Using Stata With Your Own Campus Machine
If you have your own campus machine where you can permanently write to the C: drive, you may still want to consider using the mystata procedure. That way, if you are in a different campus location (or at any location where you have access to the N: drive), you will still have access to all your programs. Of course, you then have to count on the network working properly and the N: drive being available. As an alternative, you might consider copying your C:\ado directory onto your N: drive, and then using the mystata command as necessary.
Customizing Stata with profile.do
(This is an easier alternative to mystata.do when you have your own machine.) There may be some commands that you want to have run every time you start Stata. Rather than continually retyping them, you can place them in a file called profile.do. Within Stata, you can create and edit this file by clicking on the Window menu and then choosing the do-file editor. (Alternatively, you could use Notepad or any other editor that can save files in plain text ASCII format.)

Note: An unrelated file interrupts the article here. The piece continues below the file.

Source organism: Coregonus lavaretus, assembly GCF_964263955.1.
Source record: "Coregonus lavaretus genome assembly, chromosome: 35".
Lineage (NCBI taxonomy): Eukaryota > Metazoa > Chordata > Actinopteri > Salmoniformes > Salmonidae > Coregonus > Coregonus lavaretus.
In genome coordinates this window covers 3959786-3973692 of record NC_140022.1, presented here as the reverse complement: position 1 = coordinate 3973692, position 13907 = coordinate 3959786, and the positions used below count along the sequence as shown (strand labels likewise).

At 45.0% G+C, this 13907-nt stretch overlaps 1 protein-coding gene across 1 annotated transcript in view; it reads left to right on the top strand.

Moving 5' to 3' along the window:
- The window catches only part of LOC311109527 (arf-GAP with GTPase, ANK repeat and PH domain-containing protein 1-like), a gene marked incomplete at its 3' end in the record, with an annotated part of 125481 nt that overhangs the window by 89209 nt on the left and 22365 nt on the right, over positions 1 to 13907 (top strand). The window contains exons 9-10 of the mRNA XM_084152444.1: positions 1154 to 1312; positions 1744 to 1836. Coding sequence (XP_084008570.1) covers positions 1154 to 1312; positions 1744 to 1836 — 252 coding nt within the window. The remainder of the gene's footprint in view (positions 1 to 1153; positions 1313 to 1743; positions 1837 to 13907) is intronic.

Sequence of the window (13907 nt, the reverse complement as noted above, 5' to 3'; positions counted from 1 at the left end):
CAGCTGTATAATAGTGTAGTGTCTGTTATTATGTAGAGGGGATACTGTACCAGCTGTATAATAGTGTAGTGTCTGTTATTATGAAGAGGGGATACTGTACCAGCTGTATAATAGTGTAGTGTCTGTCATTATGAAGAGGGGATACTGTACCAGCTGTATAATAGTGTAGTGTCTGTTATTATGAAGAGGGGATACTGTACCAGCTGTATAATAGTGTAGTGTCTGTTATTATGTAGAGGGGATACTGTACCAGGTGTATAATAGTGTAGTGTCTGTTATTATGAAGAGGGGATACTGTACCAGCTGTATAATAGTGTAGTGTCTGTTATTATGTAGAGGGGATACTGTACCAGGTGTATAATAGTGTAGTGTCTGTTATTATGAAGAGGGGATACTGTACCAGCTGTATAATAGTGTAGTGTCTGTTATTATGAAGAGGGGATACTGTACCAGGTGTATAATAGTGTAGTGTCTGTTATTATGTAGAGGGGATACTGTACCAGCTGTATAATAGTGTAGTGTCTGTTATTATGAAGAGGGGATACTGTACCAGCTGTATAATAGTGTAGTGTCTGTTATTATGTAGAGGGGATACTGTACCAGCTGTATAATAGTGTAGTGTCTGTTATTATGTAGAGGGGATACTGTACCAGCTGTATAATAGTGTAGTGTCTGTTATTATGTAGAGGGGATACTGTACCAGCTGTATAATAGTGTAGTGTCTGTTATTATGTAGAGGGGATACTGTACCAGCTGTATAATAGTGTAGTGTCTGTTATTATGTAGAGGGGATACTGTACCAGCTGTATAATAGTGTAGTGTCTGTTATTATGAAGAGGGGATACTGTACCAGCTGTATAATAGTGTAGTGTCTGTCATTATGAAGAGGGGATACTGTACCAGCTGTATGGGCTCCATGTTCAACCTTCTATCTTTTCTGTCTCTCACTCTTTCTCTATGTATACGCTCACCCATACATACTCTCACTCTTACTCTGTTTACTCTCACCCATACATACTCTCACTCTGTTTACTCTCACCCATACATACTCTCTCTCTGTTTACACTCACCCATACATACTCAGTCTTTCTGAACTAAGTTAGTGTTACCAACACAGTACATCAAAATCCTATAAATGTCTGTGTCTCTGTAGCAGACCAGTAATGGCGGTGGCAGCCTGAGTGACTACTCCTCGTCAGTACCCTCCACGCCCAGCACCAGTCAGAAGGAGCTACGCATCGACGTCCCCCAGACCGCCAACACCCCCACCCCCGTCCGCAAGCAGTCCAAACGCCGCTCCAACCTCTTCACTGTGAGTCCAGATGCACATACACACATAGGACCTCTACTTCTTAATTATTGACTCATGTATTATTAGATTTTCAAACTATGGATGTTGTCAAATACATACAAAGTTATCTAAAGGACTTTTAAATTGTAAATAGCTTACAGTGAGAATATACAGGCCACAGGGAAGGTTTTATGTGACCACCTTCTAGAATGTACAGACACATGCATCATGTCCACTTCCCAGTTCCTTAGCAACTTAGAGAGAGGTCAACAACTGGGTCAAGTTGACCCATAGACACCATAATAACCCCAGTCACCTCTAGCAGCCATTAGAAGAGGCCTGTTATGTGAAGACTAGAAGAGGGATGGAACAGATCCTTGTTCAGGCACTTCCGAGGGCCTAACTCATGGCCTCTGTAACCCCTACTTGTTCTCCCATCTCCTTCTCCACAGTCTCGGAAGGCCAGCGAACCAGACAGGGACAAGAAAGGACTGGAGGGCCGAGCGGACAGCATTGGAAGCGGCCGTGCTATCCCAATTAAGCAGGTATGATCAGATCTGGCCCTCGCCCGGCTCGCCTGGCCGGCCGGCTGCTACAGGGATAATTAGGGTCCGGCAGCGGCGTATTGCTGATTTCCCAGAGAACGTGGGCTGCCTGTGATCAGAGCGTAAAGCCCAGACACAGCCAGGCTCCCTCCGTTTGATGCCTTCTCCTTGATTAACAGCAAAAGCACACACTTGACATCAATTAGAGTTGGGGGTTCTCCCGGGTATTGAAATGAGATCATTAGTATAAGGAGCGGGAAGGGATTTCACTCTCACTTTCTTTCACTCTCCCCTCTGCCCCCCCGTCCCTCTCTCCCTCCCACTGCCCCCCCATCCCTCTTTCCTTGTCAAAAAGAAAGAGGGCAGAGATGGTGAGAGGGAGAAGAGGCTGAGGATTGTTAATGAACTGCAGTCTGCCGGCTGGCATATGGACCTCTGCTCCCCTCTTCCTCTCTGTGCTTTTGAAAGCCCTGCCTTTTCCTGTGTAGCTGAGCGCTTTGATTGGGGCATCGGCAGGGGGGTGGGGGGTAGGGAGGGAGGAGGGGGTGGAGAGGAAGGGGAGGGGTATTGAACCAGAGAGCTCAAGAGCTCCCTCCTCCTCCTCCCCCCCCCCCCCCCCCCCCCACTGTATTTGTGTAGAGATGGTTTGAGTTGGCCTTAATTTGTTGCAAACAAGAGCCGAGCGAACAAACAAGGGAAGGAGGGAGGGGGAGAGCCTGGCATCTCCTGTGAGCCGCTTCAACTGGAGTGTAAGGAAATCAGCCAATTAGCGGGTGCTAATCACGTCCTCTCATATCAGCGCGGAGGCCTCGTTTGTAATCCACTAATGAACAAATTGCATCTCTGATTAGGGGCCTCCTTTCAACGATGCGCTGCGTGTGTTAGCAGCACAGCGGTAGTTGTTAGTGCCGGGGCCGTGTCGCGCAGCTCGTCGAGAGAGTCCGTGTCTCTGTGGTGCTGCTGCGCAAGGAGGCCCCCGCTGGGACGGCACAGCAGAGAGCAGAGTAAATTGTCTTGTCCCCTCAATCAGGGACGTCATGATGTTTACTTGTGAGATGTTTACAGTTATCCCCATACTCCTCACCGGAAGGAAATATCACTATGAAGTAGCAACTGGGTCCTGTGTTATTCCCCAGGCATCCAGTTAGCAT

The profile.do file contains commands you want Stata to always run at startup. For example, Stata sets aside 1 megabyte of memory by default. If you routinely work with large data sets, you may find that that isn't enough. Hence, your profile.do file might include the line
set memory 32m
Also, I like to have Stata keep logs of the commands and output from when I am running Stata. You can use the log and cmdlog commands for this. First, create a folder called C:\statalogs. (or use whatever other drive you want, either local or network..) Then, your profile.do might look like
log using C:\statalogs\mylog.txt, replace text
cmdlog using C:\statalogs\mycmd.txt, replace
set memory 32m
Note that these log files get overwritten each time you start a new session, so you should rename them immediately if they contain material you want to save. You can view and edit these files with a program like Notepad.